To support a project student, I would start from a group discussion and that 1 to 1 tutorial or individual discussion; main reason is to understand their plan; how they want to do it, so I can react and point them on correct direction before they start. It is important how students plan, what resources they are planing to use and time.
As an IT engineer in the NHS, the security vs. privacy element of TM353 is very close to my heart. The NHS has very strict controls and regulations governing the storage, transfer and use of data, particularly the PID or Patient Identifiable Data which is basically everyone's medical records.
I would be able to use this knowledge to provide examples to students in tutorials and answer their queries.
The project work is a golden opportunity to learn some fundamentally life changing skills and to concretely connect to your ultimate purpose, be this exploring new venues of knowledge, finding a new job or progressing in your career. This is what I would tell them.
How would I do it? I would guide the student in using a Project Management devoid of all cumbersome administrative overhead, that works for teams of one or more. Describe the Project Champion (himself, his expectations, his benefits), the Stakeholders (his current employer and career path, list of possible new employers and job position, professional associations of subject area, i.e. external entities who would have an interest in the project and why), the Project Deliverables, a Work Breakdown Structure, Intermediate Deliverables which become Project Milestones, Initial Resources Available. All of the above would constitute a Project Proposal and I would ask him to produce at least two different proposal from which to compare and choose from.
I would make the whole process engaging, personal and fun. Being an open task, the student can determine the content that he relates to the best and with the excuse of the project he can start connecting with people or environments where he ultimately wants to go to. The project outcome should become an asset that benefits the student for years to come. And my purpose and challenge is to make that happen.
Regarding TM112. I can remember back when I started studying with the OU, a friend recommended I do a course. So, I gave it a go. Didn't have any thoughts of progressing, just wanted to see how I got on. I then did a L2, then L3 course and my confidence and ambition grew throughout this process.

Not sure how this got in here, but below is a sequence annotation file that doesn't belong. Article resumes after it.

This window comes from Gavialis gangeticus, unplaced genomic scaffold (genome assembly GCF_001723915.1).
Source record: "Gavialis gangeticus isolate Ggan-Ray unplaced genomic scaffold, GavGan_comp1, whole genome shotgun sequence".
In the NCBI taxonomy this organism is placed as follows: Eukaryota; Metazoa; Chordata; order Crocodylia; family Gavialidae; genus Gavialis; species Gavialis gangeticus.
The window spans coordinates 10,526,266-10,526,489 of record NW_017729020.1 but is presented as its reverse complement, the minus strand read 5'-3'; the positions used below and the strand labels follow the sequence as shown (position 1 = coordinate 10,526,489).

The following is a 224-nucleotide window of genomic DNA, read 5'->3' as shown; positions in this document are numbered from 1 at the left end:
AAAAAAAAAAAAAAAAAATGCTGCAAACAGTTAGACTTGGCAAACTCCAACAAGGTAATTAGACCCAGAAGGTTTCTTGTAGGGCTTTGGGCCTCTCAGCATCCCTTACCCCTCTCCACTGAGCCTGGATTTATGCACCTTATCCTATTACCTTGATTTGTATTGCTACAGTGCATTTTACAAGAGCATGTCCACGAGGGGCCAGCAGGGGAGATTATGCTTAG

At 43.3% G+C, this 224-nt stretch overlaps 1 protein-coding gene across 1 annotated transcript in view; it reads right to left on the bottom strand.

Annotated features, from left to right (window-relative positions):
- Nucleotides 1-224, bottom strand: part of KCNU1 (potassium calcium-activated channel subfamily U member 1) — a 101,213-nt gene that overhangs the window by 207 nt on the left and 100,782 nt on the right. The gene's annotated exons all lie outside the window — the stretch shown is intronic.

I think one of the challenges that would motivate me would be to provide the support and encouragement that instils the belief in people that they can do it.
I have also found that participation in activities helps with understanding, therefore encouraging students to get involved in e.g. the guest lecture should help them feel more engaged in the topic and the course. Use the opportunity to question industry experts gives the students an opportunity to realise the practical application of the subject.
Section 4 Activity 4.6.4
I would assist students on their project tasks by visiting their progress frequently as well as giving them feedback for them to think things that pose as a challenge. Revisiting them assists them to keep on task. My speciality as Data Analysis from a Commercial Accounting Perspective and I use Jupyter Notebooks as well as Google Sheets to interrogate volumes of data using Pandas library for Python running on Jupyter Notebook. This works well as the scripting aspects are fairly easy and quick to grasp. If students had to do a data project I have first hand knowledge as to the procedures in analysing data.
I can foresee the Student Project being the hardest thing that many students will have to do.
As mentioned - coming up with the right idea is going to be a challenge and I suspect some students would need advice, either upwards or downwards to reach the right level. Also the scope and being careful to tie this down to avoid the dreaded scope-creep.
Then it's the standard stuff about -
- What are you doing?(a summary of what you will achieve and what is your success criteria?)
- How are you going to do it ?(what tools/systems/knowledge/stakeholders, the controls you need to help you)
- When (what's the plan, the stages, the dependencies, the risks and mitigations)